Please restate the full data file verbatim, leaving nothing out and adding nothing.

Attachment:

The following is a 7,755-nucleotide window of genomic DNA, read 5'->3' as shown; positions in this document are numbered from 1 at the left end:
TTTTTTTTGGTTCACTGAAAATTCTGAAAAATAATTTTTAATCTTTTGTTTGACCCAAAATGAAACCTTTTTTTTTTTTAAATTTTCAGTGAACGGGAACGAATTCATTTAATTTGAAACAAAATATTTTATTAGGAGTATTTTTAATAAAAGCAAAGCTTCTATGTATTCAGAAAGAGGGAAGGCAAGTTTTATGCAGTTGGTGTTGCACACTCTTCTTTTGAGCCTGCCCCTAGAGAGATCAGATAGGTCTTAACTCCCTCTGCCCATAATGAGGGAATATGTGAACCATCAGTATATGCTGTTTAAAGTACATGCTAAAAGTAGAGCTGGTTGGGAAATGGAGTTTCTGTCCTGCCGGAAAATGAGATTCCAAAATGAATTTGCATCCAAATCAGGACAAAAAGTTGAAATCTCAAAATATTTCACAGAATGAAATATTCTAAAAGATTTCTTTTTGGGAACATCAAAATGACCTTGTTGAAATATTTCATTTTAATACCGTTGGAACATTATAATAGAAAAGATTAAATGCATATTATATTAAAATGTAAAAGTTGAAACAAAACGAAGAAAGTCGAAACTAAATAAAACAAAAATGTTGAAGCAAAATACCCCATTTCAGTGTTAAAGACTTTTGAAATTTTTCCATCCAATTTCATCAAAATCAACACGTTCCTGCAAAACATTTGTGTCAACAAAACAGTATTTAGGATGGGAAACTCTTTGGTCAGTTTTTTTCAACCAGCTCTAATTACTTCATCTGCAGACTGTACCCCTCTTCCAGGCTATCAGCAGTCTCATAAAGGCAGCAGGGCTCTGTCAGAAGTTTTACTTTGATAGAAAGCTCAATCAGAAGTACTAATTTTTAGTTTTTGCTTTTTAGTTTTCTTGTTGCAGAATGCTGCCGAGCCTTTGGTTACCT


The following is a 7,755-nucleotide window of genomic DNA, read 5'->3' as shown; positions in this document are numbered from 1 at the left end:
TTTTTTTTGGTTCACTGAAAATTCTGAAAAATAATTTTTAATCTTTTGTTTGACCCAAAATGAAACCTTTTTTTTTTTTAAATTTTCAGTGAACGGGAACGAATTCATTTAATTTGAAACAAAATATTTTATTAGGAGTATTTTTAATAAAAGCAAAGCTTCTATGTATTCAGAAAGAGGGAAGGCAAGTTTTATGCAGTTGGTGTTGCACACTCTTCTTTTGAGCCTGCCCCTAGAGAGATCAGATAGGTCTTAACTCCCTCTGCCCATAATGAGGGAATATGTGAACCATCAGTATATGCTGTTTAAAGTACATGCTAAAAGTAGAGCTGGTTGGGAAATGGAGTTTCTGTCCTGCCGGAAAATGAGATTCCAAAATGAATTTGCATCCAAATCAGGACAAAAAGTTGAAATCTCAAAATATTTCACAGAATGAAATATTCTAAAAGATTTCTTTTTGGGAACATCAAAATGACCTTGTTGAAATATTTCATTTTAATACCGTTGGAACATTATAATAGAAAAGATTAAATGCATATTATATTAAAATGTAAAAGTTGAAACAAAACGAAGAAAGTCGAAACTAAATAAAACAAAAATGTTGAAGCAAAATACCCCATTTCAGTGTTAAAGACTTTTGAAATTTTTCCATCCAATTTCATCAAAATCAACACGTTCCTGCAAAACATTTGTGTCAACAAAACAGTATTTAGGATGGGAAACTCTTTGGTCAGTTTTTTTCAACCAGCTCTAATTACTTCATCTGCAGACTGTACCCCTCTTCCAGGCTATCAGCAGTCTCATAAAGGCAGCAGGGCTCTGTCAGAAGTTTTACTTTGATAGAAAGCTCAATCAGAAGTACTAATTTTTAGTTTTTGCTTTTTAGTTTTCTTGTTGCAGAATGCTGCCGAGCCTTTGGTTACCT